The polyurethanes preferably used according to the principles of the present invention can broadly be described as the reaction product of a polyisocyanate and polyol which upon lamination forms a transparent layer. The polyurethanes may have thermosetting or thermoplastic properties, but preferably exhibit thermoplastic properties. Thus, for example, an organic diisocyanate is reacted with a relatively long chain diol and a curing agent which is usually a monomeric compound having at least two active hydrogens per molecule, as determined by the Zerewitinoff test described in Kohler, J. Am. Chem. Soc., 49, 3181 (1927). Suitable polyisocyanates are organic diisocyanates which include aromatic, aliphatic, cycloaliphatic and heterocylic diisocyanates. Examples are 2,4- and 2,6- toluylene diisocyanate, 1,4-butane diisocyanate, 1,2-isocyanato-methyl cyclobutane, 4,4-methylene-bis(cyclohexyl isocyanate), 1,10-decane diisocyanate, and furfurylidene diisocyanate.
Suitable long chain diols include polyester diols. The polyester diols can be prepared by the polyesterification reaction of an aliphatic dibasic acid or an anhydride thereof with a diol, preferably an aliphatic diol. Suitable aliphatic dicarboxylic acids can be represented by the formula HOOC--R--COOH wherein R is an alkylene radical containing from 2 to 12, and preferably 4 to 8, carbon atoms inclusive, examples of which are adipic, succinic, palmitic, suberic, azelaic and sebacic moieties. Suitable aliphatic diols contain from 2 to 15 carbon atoms, exemplry of which are ethylene glycol, 1,3-propanediol, 1,4-butanediol and 1,6-hexanediol. The average molecular weight of the polyester diol should be between 750 and 5000, preferably between 1000 and 3300. The preferred polyester diol is poly(1,4-butylene) adipate having a molecular weight of about 1800 to 2200.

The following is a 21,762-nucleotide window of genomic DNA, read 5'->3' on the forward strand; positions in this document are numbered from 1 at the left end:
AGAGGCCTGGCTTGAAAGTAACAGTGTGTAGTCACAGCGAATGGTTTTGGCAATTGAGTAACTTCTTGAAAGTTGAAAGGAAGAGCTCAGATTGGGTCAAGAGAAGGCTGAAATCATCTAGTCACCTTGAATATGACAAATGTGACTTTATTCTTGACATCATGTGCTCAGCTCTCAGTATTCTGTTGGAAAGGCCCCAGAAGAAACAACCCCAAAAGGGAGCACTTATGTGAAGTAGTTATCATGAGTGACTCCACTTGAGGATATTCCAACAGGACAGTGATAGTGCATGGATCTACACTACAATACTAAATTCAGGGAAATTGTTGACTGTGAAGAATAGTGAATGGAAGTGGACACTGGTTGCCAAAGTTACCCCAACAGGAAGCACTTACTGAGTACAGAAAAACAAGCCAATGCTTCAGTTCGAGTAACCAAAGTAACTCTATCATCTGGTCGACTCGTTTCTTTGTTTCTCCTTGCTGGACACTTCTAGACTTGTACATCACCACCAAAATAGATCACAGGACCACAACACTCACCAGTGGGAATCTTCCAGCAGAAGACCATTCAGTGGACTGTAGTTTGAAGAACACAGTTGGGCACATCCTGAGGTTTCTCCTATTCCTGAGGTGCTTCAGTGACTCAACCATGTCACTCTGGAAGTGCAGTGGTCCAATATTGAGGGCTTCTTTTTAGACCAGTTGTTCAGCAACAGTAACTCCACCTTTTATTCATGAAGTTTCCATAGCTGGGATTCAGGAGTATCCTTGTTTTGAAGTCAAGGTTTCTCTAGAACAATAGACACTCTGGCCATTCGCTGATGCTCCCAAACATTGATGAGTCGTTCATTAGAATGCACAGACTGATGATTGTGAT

The ionomer resin which can be used in the invention is obtained by combining a copolymer of ethylene-methacrylic acid or ethylene-acrylic acid and a polyamine which contains at least one R--CH2 --NH2 group, and the R may contain: (--CH2 NH2)x ; or, (R'R"NH)y, where x=1 or more, and y=0 or more. R' and R" may be any organic groups. The preferable structure of the diamine is:
NH2 CH2 --(R)--CH2 NH2
where R contains from one to twenty-five carbon atoms; R may be aliphatic, alicylic or aromatic; and R may also contain: ##STR1##
Examples of the diamines which can be used are
Bis (1,3-aminomethyl) cyclohexane (BAC); and
In addition, the copolymer may already be partially neutralized with up to 90% of a metal cation such as sodium or other alkali metal, ammonium salt, zinc or an aluminum salt. A particular example of such a copolymer is "SURLYN" 1601, manufactured by the Polymer Products Department of the DuPont Company.
The outer sheets and/or inner sheets which may be used in the invention may be any well known commercial plate, float or sheet glass composition, polycarbonate resin, fused acrylic/polycarbonate resins, acrylic resins, polyurethanes, ionomer resins, allyl diglycol carbonate resins and the like. The sheets may be coated with an abrasion resistant coating.